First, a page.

Hot money outflow in May biggest in 16 mths


FOREIGN portfolio investment, also known as hot money, continued to leave the country in May as the central bank recorded a net outflow of $569 million during the month, the largest net outflow in 16 months.

The Bangko Sentral ng Pilipinas (BSP) said the May figure dwarfed the $21.58 million net outflow recorded in March and the $31.14 million that left the country in April.

It was the highest net outflow recorded since the $1.84 billion registered in January 2014, and reverses the net inflow of $545.08 million recorded in May last year.

Called hot money because of the ease with which they enter and leave the country, these funds are invested in Philippine financial assets and do not necessarily create jobs, unlike foreign direct investments (FDI) which are invested in assets like factories and equipment.

“This development may be attributed to profit-taking and outward remittance of sales proceeds of investments in Philippine Stock Exchange [PSE]-listed stocks and peso government securities [GS] previously kept in interim peso deposits,” the BSP stated.

Total outflows in May rose to $2.15 billion from $1.42 billion a year earlier, while inflows eased 17.8 percent to $1.58 billion from the previous year’s $1.96 billion.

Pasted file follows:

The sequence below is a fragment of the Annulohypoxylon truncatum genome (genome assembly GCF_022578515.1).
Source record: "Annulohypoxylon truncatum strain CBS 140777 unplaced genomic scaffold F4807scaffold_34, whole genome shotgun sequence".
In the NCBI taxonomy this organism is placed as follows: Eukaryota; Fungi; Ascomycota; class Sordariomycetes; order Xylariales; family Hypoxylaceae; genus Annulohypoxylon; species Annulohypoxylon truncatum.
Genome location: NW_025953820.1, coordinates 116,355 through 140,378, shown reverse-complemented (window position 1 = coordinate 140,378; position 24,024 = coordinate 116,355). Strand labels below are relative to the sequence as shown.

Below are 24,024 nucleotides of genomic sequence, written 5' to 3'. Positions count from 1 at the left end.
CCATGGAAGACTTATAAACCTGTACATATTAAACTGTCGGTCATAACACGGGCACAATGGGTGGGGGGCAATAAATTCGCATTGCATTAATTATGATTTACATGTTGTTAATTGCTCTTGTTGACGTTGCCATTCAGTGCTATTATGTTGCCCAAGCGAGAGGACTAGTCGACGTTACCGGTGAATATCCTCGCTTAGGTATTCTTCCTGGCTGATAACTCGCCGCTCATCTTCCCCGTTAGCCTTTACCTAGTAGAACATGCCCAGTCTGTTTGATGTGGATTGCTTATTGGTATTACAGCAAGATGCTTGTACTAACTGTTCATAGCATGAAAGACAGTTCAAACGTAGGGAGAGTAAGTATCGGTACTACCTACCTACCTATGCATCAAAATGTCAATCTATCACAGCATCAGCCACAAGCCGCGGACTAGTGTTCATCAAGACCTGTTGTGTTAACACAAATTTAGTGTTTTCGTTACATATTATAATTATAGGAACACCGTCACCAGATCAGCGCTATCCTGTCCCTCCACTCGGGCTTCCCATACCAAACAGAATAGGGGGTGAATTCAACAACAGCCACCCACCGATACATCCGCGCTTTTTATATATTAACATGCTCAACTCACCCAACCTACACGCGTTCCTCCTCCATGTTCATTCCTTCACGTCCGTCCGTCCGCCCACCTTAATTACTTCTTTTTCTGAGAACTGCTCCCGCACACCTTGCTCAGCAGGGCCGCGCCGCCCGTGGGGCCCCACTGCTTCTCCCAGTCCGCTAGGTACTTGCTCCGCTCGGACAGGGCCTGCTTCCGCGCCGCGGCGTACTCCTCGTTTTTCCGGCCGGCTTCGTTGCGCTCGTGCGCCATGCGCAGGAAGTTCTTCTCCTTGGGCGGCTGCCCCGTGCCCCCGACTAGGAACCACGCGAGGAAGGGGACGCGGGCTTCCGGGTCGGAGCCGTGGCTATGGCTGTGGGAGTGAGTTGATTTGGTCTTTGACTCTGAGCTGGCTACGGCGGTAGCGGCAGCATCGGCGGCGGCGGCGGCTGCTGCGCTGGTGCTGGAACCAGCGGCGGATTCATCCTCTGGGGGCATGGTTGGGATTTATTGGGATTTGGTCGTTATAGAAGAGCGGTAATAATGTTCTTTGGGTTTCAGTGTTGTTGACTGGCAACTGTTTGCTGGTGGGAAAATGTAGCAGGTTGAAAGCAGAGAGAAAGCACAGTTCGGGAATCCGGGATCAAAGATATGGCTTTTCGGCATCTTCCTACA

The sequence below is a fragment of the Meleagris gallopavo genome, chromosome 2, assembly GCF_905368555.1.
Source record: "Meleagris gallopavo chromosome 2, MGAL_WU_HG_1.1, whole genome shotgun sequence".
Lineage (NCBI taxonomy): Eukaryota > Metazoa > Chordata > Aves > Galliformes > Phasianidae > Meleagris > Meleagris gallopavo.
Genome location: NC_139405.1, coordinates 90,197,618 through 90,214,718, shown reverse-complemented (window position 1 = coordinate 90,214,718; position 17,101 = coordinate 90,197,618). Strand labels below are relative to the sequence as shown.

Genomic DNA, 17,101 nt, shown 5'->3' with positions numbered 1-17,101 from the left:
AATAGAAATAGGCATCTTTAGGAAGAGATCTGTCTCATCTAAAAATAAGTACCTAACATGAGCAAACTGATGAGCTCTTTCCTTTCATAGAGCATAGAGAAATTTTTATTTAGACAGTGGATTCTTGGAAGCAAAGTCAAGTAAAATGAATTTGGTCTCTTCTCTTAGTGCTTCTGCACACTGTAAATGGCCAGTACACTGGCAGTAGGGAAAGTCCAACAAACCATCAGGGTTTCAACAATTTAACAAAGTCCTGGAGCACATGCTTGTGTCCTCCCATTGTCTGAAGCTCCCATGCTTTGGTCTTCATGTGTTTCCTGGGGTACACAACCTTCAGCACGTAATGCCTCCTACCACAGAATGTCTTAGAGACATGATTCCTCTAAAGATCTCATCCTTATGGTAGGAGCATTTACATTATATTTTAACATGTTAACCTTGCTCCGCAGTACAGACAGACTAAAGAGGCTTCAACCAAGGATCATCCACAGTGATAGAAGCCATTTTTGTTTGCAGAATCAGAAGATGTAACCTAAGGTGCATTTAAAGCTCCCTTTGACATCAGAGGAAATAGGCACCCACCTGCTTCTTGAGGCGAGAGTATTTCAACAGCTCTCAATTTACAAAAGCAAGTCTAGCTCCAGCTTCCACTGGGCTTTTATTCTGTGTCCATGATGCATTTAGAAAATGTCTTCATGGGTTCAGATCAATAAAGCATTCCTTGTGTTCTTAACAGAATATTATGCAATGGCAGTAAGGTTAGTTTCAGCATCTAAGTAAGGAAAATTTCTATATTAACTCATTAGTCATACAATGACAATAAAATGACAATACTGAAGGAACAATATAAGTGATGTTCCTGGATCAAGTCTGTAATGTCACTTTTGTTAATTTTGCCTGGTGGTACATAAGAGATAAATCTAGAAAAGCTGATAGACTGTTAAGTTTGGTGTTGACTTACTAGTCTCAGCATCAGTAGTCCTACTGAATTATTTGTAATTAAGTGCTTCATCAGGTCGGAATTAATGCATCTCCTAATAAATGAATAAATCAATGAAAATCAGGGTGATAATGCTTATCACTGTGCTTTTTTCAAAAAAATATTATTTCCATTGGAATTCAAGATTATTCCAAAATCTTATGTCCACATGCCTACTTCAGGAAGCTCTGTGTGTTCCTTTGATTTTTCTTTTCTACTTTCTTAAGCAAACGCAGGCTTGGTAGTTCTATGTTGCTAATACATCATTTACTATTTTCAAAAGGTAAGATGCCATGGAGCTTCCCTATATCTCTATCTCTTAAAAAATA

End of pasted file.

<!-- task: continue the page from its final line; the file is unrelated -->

The central bank attributed the decline in registered foreign portfolio investments to disappointing first-quarter corporate earnings; poor manufacturing data from China; and weaker-than-expected first-quarter gross domestic product growth of 5.2 percent from 6.6 percent in the previous quarter.

Nevertheless, cumulative figures for transactions during the five months to May 2015 yielded a net inflow of $1.16 billion, reversing the $1.42 billion net outflow in the comparable period in 2014.Year-to-date inflows of $10.35 billion offset the $9.19 billion outflows, the BSP said.

It said about 80.6 percent of inbound investment flowed into listed stocks on the PSE such as holding firms; banks; food, beverage and tobacco companies; property companies; and utilities firms. The rest of the hot money went into peso-denominated GS (19.2 percent) and other peso debt instruments (0.2 percent).

The United Kingdom, the United States, Singapore, Hong Kong, and Belgium were the top five investor countries in May with a combined share of 77 percent, while the United States continued to be the main destination of outflows, receiving 76.6 percent of the total, it added.

The central bank expects portfolio investments this year to register a net inflow of $1.4 billion compared to the $310.21 million net outflow recorded in 2014.


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  1. Carl Cid Inting on

    As QE gives way to tightening and interest rate hikes, the hot money that rushed into emerging markets like the Philippines will rush to the exits. Hot money is opportunistic. It seeks where it can get a better return. As fixed income and investments in more developed countries begin to look more attractive, the Philippines will suffer hot money outflows.